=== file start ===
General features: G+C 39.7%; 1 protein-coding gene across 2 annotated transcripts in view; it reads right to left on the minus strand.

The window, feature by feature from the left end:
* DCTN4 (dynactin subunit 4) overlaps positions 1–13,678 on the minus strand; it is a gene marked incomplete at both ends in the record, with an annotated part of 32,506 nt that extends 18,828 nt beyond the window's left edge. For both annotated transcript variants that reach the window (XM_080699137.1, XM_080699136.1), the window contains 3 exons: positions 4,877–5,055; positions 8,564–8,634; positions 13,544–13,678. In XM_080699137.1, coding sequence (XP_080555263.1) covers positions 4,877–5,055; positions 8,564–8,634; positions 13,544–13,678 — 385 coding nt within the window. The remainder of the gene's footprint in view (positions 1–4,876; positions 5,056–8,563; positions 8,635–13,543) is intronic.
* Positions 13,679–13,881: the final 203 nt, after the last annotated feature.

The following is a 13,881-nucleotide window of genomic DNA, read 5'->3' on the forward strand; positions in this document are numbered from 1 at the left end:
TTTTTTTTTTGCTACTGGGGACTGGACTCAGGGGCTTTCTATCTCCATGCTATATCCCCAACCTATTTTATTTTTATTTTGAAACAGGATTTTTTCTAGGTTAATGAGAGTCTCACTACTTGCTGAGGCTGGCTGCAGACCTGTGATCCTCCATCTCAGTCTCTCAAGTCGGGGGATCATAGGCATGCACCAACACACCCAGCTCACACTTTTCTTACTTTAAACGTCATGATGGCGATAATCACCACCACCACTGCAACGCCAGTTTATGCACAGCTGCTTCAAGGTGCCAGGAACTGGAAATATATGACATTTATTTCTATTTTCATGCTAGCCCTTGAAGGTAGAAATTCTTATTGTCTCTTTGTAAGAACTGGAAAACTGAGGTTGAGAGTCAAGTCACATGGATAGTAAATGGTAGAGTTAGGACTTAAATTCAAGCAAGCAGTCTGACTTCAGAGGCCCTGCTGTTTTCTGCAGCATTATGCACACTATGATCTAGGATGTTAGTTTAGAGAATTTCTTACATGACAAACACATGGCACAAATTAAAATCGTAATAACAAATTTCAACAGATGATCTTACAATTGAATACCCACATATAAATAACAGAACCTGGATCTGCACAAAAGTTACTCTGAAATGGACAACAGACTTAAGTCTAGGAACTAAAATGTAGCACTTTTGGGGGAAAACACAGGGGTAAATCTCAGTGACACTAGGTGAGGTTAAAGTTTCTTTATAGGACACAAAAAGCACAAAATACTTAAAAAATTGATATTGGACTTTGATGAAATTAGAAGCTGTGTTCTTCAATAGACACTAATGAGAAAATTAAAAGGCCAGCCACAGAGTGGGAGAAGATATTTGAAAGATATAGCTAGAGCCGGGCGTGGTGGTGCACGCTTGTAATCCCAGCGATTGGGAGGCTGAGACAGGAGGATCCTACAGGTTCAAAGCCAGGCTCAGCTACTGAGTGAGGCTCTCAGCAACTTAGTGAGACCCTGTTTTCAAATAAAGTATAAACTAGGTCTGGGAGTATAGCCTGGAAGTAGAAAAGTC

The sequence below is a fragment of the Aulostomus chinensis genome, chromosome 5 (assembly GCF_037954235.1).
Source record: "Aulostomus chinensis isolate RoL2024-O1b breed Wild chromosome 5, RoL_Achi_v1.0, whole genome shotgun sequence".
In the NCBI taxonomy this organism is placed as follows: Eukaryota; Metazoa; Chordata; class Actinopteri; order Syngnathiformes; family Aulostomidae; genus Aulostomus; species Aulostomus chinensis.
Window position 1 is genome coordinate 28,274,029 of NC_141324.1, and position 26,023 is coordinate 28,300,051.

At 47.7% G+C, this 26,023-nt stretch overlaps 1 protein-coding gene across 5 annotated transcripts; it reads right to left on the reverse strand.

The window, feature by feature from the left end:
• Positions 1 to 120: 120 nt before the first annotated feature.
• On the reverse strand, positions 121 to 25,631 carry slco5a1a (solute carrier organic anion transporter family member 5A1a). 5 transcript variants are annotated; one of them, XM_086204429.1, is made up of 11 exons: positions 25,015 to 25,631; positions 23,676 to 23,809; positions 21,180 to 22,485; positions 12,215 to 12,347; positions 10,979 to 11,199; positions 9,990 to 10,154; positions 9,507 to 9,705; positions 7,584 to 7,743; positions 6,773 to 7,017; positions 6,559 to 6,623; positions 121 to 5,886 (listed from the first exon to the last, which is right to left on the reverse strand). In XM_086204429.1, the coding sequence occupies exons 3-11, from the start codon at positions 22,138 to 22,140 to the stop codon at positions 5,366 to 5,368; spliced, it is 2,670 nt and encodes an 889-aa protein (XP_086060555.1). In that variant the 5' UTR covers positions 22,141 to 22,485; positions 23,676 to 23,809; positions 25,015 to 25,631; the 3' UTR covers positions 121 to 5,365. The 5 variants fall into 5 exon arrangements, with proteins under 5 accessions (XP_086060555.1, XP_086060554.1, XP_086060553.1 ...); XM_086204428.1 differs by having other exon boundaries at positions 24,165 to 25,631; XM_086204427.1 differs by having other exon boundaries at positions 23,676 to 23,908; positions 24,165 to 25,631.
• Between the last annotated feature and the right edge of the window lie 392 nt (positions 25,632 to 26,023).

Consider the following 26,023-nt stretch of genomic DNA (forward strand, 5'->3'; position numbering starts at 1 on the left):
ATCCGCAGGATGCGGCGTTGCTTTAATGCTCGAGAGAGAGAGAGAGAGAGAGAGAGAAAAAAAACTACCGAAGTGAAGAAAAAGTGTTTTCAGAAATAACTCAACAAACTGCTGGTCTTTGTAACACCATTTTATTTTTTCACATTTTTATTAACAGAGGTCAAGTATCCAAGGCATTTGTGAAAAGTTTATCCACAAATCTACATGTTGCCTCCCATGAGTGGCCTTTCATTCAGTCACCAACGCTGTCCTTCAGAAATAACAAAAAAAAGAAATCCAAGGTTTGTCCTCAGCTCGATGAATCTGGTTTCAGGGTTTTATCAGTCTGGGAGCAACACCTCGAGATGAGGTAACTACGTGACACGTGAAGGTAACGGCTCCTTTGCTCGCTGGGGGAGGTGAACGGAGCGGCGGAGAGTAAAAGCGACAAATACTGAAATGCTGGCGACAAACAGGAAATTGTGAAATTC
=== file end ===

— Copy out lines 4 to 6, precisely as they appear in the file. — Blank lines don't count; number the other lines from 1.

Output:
* Positions 13,679–13,881: the final 203 nt, after the last annotated feature.

The following is a 13,881-nucleotide window of genomic DNA, read 5'->3' on the forward strand; positions in this document are numbered from 1 at the left end:
TTTTTTTTTTGCTACTGGGGACTGGACTCAGGGGCTTTCTATCTCCATGCTATATCCCCAACCTATTTTATTTTTATTTTGAAACAGGATTTTTTCTAGGTTAATGAGAGTCTCACTACTTGCTGAGGCTGGCTGCAGACCTGTGATCCTCCATCTCAGTCTCTCAAGTCGGGGGATCATAGGCATGCACCAACACACCCAGCTCACACTTTTCTTACTTTAAACGTCATGATGGCGATAATCACCACCACCACTGCAACGCCAGTTTATGCACAGCTGCTTCAAGGTGCCAGGAACTGGAAATATATGACATTTATTTCTATTTTCATGCTAGCCCTTGAAGGTAGAAATTCTTATTGTCTCTTTGTAAGAACTGGAAAACTGAGGTTGAGAGTCAAGTCACATGGATAGTAAATGGTAGAGTTAGGACTTAAATTCAAGCAAGCAGTCTGACTTCAGAGGCCCTGCTGTTTTCTGCAGCATTATGCACACTATGATCTAGGATGTTAGTTTAGAGAATTTCTTACATGACAAACACATGGCACAAATTAAAATCGTAATAACAAATTTCAACAGATGATCTTACAATTGAATACCCACATATAAATAACAGAACCTGGATCTGCACAAAAGTTACTCTGAAATGGACAACAGACTTAAGTCTAGGAACTAAAATGTAGCACTTTTGGGGGAAAACACAGGGGTAAATCTCAGTGACACTAGGTGAGGTTAAAGTTTCTTTATAGGACACAAAAAGCACAAAATACTTAAAAAATTGATATTGGACTTTGATGAAATTAGAAGCTGTGTTCTTCAATAGACACTAATGAGAAAATTAAAAGGCCAGCCACAGAGTGGGAGAAGATATTTGAAAGATATAGCTAGAGCCGGGCGTGGTGGTGCACGCTTGTAATCCCAGCGATTGGGAGGCTGAGACAGGAGGATCCTACAGGTTCAAAGCCAGGCTCAGCTACTGAGTGAGGCTCTCAGCAACTTAGTGAGACCCTGTTTTCAAATAAAGTATAAACTAGGTCTGGGAGTATAGCCTGGAAGTAGAAAAGTC